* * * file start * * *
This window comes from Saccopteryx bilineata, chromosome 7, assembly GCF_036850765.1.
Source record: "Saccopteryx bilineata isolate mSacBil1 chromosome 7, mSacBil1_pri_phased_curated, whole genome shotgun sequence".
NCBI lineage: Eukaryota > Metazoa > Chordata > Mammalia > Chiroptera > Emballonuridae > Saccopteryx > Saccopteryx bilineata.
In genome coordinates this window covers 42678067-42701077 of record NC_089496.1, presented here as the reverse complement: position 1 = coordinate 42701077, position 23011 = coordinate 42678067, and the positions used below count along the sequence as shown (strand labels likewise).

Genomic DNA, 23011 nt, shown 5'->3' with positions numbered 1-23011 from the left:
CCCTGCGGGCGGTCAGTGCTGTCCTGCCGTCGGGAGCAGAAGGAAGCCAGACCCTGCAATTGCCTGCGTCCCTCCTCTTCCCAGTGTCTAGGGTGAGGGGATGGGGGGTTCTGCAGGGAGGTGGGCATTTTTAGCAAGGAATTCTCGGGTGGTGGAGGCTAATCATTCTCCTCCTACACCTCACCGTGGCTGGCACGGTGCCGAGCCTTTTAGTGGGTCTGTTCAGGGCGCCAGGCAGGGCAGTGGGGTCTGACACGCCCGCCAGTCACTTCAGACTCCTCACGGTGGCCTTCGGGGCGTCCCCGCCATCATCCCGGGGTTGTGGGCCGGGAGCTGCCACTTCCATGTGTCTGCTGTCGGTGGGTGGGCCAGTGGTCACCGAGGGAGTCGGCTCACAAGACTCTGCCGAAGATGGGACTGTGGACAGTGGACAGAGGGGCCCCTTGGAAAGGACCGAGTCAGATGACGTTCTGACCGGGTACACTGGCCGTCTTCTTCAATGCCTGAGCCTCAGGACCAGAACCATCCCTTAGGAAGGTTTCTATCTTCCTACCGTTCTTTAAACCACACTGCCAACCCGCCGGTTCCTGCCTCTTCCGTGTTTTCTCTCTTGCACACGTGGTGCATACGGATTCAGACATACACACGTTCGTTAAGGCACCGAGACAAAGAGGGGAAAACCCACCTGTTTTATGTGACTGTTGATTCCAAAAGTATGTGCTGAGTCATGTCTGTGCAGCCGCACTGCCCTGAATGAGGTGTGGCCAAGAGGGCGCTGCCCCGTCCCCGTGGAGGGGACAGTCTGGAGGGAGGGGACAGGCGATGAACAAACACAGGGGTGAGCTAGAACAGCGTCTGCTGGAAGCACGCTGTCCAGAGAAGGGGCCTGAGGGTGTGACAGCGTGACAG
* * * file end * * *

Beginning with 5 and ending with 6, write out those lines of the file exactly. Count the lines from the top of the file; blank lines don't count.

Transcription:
Genomic DNA, 23011 nt, shown 5'->3' with positions numbered 1-23011 from the left:
CCCTGCGGGCGGTCAGTGCTGTCCTGCCGTCGGGAGCAGAAGGAAGCCAGACCCTGCAATTGCCTGCGTCCCTCCTCTTCCCAGTGTCTAGGGTGAGGGGATGGGGGGTTCTGCAGGGAGGTGGGCATTTTTAGCAAGGAATTCTCGGGTGGTGGAGGCTAATCATTCTCCTCCTACACCTCACCGTGGCTGGCACGGTGCCGAGCCTTTTAGTGGGTCTGTTCAGGGCGCCAGGCAGGGCAGTGGGGTCTGACACGCCCGCCAGTCACTTCAGACTCCTCACGGTGGCCTTCGGGGCGTCCCCGCCATCATCCCGGGGTTGTGGGCCGGGAGCTGCCACTTCCATGTGTCTGCTGTCGGTGGGTGGGCCAGTGGTCACCGAGGGAGTCGGCTCACAAGACTCTGCCGAAGATGGGACTGTGGACAGTGGACAGAGGGGCCCCTTGGAAAGGACCGAGTCAGATGACGTTCTGACCGGGTACACTGGCCGTCTTCTTCAATGCCTGAGCCTCAGGACCAGAACCATCCCTTAGGAAGGTTTCTATCTTCCTACCGTTCTTTAAACCACACTGCCAACCCGCCGGTTCCTGCCTCTTCCGTGTTTTCTCTCTTGCACACGTGGTGCATACGGATTCAGACATACACACGTTCGTTAAGGCACCGAGACAAAGAGGGGAAAACCCACCTGTTTTATGTGACTGTTGATTCCAAAAGTATGTGCTGAGTCATGTCTGTGCAGCCGCACTGCCCTGAATGAGGTGTGGCCAAGAGGGCGCTGCCCCGTCCCCGTGGAGGGGACAGTCTGGAGGGAGGGGACAGGCGATGAACAAACACAGGGGTGAGCTAGAACAGCGTCTGCTGGAAGCACGCTGTCCAGAGAAGGGGCCTGAGGGTGTGACAGCGTGACAG